Litigation: Basics of MDL formation, unpredictability and the JPML

Understanding the mechanics of the JPML is key to understanding whether your case is appropriate for multi-district litigation

For those unfamiliar with the procedure for creation of multi-district litigation (MDL), the process can seem daunting and unpredictable. For example, you may be in the beginning stages of litigating a few manageable consumer products-related cases in federal court. Before you even file a responsive pleading, however, the plaintiffs raise the stakes and seek to create an MDL, consolidating your cases with several other actions in different jurisdictions against competing manufacturers. Such a scenario forces you to field questions regarding the probability of consolidation and whether you have a real opportunity to oppose the MDL.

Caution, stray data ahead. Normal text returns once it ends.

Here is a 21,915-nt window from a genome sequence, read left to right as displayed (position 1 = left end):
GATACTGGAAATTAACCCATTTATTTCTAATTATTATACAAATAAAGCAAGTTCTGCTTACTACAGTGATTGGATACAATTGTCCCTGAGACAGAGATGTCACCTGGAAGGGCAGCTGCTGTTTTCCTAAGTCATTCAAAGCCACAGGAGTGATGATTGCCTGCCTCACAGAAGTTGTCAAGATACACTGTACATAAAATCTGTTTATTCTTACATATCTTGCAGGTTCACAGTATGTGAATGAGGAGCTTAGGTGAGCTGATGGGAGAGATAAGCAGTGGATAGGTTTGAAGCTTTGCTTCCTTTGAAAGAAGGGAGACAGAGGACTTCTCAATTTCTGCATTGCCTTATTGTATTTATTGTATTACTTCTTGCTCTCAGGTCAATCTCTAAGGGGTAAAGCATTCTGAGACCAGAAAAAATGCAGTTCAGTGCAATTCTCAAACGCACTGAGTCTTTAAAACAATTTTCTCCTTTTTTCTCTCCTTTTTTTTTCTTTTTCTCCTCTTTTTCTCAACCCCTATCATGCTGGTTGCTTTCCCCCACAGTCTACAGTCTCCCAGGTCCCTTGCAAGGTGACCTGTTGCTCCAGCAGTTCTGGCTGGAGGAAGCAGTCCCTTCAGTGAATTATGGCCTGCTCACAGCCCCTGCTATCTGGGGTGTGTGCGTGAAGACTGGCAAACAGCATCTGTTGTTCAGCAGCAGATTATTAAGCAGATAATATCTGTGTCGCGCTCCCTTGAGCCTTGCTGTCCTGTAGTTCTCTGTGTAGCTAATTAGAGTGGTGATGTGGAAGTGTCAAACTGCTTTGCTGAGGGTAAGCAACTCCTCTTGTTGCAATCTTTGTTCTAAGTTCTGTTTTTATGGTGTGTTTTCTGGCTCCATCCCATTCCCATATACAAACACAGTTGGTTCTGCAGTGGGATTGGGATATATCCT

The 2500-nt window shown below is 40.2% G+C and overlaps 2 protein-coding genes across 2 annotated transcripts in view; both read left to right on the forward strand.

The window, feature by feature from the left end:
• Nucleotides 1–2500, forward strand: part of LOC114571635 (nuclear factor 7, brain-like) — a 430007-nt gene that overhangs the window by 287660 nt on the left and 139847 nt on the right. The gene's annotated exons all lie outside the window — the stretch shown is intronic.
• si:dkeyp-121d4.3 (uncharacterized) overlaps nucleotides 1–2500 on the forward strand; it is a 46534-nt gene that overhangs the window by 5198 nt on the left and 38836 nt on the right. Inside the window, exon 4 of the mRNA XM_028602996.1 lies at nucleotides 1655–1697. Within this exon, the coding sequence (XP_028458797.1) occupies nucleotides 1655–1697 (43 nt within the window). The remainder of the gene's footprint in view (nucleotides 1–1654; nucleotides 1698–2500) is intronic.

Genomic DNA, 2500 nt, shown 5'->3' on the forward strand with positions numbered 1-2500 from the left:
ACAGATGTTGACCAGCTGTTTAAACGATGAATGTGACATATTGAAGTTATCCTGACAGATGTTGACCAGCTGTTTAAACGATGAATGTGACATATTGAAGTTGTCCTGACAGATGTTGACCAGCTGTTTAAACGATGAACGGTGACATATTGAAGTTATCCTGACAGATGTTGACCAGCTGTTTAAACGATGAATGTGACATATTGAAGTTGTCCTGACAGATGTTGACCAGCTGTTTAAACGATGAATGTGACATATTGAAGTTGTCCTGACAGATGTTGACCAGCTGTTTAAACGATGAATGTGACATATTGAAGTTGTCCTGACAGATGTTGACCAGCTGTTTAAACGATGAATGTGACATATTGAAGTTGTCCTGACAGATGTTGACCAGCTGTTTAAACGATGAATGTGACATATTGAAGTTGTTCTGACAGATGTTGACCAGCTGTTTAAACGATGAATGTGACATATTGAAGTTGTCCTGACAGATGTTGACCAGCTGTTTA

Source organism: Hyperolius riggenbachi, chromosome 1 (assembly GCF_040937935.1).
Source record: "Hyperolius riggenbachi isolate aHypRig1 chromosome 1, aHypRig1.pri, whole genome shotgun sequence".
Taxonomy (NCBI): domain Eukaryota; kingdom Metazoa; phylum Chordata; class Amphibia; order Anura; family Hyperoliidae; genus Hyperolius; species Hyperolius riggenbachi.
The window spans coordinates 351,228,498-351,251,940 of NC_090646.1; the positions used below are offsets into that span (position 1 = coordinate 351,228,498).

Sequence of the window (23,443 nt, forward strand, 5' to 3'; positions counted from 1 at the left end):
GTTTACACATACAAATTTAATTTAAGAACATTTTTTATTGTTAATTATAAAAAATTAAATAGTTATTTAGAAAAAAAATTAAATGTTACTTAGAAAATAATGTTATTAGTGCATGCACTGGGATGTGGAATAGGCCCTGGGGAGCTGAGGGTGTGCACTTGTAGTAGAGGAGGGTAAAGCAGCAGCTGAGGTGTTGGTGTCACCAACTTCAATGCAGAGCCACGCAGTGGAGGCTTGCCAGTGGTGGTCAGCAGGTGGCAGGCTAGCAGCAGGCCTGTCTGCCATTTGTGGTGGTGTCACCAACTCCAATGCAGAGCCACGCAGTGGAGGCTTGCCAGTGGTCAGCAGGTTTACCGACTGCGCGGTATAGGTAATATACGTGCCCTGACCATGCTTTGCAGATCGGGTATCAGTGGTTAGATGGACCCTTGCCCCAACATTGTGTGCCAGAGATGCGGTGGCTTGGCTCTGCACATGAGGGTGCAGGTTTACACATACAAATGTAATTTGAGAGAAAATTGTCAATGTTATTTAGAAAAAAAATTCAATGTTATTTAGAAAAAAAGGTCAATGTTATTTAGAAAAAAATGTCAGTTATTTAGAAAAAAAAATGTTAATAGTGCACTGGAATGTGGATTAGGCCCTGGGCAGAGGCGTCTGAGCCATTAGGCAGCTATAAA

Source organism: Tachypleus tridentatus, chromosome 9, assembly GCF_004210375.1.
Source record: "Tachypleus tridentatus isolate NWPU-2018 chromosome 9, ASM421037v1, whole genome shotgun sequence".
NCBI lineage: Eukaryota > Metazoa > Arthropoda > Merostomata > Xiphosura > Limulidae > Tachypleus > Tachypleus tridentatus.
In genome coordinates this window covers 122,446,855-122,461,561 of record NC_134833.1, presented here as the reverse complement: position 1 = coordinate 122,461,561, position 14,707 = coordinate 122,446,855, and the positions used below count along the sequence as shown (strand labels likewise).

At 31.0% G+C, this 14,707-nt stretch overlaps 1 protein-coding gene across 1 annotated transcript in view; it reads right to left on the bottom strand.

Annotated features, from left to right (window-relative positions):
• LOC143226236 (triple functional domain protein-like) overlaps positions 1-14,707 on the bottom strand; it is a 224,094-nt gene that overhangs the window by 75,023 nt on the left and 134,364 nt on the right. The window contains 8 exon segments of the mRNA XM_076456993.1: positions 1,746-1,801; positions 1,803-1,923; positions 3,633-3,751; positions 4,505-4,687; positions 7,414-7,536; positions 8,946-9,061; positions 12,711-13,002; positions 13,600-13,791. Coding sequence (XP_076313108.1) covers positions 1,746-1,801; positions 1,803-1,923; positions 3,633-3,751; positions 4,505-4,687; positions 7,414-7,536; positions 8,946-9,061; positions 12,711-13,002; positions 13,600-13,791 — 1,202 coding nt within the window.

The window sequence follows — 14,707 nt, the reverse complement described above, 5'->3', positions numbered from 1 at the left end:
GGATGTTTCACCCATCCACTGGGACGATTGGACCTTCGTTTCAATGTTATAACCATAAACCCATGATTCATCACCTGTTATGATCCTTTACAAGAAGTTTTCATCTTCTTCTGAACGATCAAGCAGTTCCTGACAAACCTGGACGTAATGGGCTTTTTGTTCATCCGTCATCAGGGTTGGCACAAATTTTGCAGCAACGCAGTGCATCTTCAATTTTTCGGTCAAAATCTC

The answers to these questions rest largely on the Judicial Panel on Multidistrict Litigation (JPML), which was created by Congress in 1968 under 28 U.S.C. § 1407 to determine the appropriateness of, and location for, an MDL. The law allows for transfer of one or more actions that have “one or more common questions of fact” and upon the JPML’s “determination that transfers for such proceedings will be for the convenience of parties and witnesses and will promote the just and efficient conduct of such actions.”

Contributing Author

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Eric Fish

Eric Fish is a partner in BakerHostetler’s New York office. Eric focuses his practice on complex litigation, including product liability, class action, and commercial litigation...

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